Duane Lammers Helps Stations Get Their Share Of Retrans Dollars

All of the billions of dollars in retransmission consent fees that broadcasters receive, like found money, can be traced back to a single penny held in the hand of Duane Lammers, then COO of Nexstar Broadcasting.

That was the opening sentence in the column I wrote almost exactly a year ago called, The Retrans Man, Duane Lammers, Sets Up Shop.

It’s a fascinating story, how one penny turned into billions of dollars in retransmission consent money for broadcasters.

Duane Lammers

Lammers was the first person to negotiate cash from the cable operators for the rights to carry their broadcast signals in 2005.

Lammers says since he first started negotiating on behalf of broadcasters back then, he’s personally responsible for generating more than $1 billion in retransmission consent dollars.

“There was no playbook back then,” said Lammers.

In 2005, Lammers was COO of Nexstar Broadcasting. He was deputized by Nexstar’s CEO, Perry Sook, to be the tip of the spear against the cable operators for retransmission consent money for Nexstar.

Perry Sook

“Perry [Sook] was the one who had the courage,” said Lammers a year ago, “and backed me 100% and I can’t thank him enough for that. I had a lot of support from Perry and the industry kind of got on the bandwagon and I’m just real proud of what’s become of it.”

What’s become of it is a revenue stream of billions of dollars for broadcasters, like found money.

“It was most definitely a game changer,” said Lammers.

Last year, Lammers started his own company, Max Retrans, to assist broadcast television groups with their retransmission consent needs.

I caught up with Lammers and wanted to know how Max Retrans was doing and learn a little about the process of representing broadcast companies in their fight for cash from cable.

“My client base is kind of settled in,” said Lammers, adding that most of his clients are privately-held or family type broadcasters in large and small markets; some in single markets, and some in multiple markets.

“I’ve got top-30 DMAs and I go all the way down to number 200,” said Lammers.

Lammers said his clients represent 23 million households covering 20% of the country.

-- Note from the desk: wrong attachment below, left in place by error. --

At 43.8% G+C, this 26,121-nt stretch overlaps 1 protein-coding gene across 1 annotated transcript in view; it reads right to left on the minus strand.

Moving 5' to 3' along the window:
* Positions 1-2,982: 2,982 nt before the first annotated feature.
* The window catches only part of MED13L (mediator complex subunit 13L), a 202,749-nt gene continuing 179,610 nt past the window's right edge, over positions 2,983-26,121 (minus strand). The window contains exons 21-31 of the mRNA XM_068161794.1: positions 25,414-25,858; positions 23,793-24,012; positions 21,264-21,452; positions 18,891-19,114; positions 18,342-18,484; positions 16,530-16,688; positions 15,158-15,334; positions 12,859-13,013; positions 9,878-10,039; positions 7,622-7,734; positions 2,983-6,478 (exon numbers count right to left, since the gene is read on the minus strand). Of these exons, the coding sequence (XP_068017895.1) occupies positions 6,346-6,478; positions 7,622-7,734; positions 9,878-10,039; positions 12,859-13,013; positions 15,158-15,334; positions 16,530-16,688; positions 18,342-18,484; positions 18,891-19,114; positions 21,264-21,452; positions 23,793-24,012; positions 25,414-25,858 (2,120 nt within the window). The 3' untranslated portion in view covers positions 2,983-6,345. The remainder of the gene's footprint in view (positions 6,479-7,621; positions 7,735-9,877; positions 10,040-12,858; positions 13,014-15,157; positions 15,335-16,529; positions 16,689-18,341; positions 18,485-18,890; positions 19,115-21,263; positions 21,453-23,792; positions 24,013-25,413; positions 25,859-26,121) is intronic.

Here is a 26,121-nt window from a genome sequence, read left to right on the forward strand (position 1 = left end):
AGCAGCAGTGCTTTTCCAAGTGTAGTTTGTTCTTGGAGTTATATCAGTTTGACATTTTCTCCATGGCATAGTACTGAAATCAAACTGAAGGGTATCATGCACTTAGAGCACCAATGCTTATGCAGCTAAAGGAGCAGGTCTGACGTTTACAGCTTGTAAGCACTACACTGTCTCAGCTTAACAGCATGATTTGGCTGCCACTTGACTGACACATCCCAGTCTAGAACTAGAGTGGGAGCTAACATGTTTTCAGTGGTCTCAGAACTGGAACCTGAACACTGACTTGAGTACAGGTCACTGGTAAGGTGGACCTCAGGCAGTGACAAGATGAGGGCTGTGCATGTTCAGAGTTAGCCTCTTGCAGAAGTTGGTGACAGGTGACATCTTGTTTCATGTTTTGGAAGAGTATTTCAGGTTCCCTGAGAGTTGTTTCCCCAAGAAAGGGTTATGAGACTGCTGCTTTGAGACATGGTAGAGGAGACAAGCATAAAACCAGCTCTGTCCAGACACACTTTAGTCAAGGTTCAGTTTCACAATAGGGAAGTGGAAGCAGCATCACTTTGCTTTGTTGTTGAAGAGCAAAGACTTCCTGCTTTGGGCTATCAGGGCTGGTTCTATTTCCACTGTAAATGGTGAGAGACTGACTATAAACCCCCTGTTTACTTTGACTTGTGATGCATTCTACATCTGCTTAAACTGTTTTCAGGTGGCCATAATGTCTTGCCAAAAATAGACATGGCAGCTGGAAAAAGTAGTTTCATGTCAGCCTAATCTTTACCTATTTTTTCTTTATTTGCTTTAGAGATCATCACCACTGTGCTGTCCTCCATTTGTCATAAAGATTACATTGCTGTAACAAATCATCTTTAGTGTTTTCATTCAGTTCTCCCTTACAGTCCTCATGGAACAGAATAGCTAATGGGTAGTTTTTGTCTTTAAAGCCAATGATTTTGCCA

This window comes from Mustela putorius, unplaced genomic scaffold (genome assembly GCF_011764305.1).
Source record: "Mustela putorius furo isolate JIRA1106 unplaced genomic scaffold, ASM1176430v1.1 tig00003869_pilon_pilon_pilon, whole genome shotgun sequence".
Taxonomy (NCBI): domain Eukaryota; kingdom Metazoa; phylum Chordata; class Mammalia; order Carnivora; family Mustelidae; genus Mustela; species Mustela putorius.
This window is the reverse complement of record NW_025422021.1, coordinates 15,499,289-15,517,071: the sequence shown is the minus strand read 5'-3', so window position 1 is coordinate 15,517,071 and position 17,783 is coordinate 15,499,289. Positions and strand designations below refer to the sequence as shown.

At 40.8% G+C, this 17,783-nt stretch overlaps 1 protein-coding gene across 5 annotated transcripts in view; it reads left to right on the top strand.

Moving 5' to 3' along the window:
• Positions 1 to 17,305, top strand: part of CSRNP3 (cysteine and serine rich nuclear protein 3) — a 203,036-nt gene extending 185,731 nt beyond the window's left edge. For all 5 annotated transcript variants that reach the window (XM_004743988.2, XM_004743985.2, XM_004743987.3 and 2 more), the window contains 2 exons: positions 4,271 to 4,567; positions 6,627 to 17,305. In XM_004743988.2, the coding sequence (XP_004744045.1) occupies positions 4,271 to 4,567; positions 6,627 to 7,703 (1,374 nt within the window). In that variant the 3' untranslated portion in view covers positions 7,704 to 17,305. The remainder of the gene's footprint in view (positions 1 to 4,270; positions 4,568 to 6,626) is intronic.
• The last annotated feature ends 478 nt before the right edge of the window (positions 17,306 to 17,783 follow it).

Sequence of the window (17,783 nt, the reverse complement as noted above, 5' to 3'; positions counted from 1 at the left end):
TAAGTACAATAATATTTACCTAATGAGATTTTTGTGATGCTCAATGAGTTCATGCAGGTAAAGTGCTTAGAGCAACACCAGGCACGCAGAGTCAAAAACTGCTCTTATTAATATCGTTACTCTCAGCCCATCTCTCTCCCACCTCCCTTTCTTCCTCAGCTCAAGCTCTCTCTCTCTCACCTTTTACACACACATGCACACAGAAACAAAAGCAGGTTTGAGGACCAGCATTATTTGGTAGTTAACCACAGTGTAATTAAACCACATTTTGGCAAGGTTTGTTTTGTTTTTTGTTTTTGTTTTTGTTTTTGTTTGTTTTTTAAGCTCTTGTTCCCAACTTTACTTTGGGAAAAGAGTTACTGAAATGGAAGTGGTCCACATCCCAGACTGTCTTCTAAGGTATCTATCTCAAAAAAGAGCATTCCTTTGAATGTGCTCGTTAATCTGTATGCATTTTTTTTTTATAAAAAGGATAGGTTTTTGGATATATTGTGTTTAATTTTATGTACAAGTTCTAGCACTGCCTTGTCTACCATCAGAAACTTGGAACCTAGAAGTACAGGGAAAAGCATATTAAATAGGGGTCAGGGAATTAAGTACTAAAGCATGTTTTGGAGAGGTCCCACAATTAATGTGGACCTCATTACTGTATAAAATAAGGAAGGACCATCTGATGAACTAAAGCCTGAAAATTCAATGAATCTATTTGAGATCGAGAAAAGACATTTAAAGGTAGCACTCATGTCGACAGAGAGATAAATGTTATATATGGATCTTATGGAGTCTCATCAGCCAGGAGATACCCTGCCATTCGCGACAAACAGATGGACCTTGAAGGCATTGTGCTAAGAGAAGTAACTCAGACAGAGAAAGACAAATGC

That’s a lot of overlap of cable companies, each one having to be negotiated individually.

“I mean if you get one client in a DMA, they can have anywhere from 25 to 40 MVPDs
(multiple video program distributors)  carrying their signal.”

Keeping track of 25-40 negotiations takes organization, and an attention to detail, according to Lammers.

Max Retrans keeps detailed diaries that log every contact with every MVPD to see if the negotiations are meeting the expectations of his clients.

Those expectations are formulated in the introductory stage of a contact with a client.

“They want to know what you think you can get done for them. There’s a lot of thought that goes into projecting what kind of rates that I think I can get for them and so it’s all encompassing.”

The first step is to research and find all of the cable operators that carry his clients’ stations, because “they’re not really obligated to tell you they’re carrying your station,” said Lammers.

“So, a lot of value I bring is I find cable systems that are carrying stations without permission.”

There is a tremendous amount of work that goes into each station’s negotiation for retrains consent dollars: Identify all of the cable operators; send them an election letter to let them know who’s handling the negotiation; and prepare and distribute the contracts that then begins the negotiation process.

“Everybody has benefited from the work that Perry and I started back in 2005. I mean everybody has most certainly gotten to the well now,” said Lammers.

How big a cup broadcast companies can take from the well is, as Lammers said, his job.

“My job, just as the company name says, is to maximize their take.”

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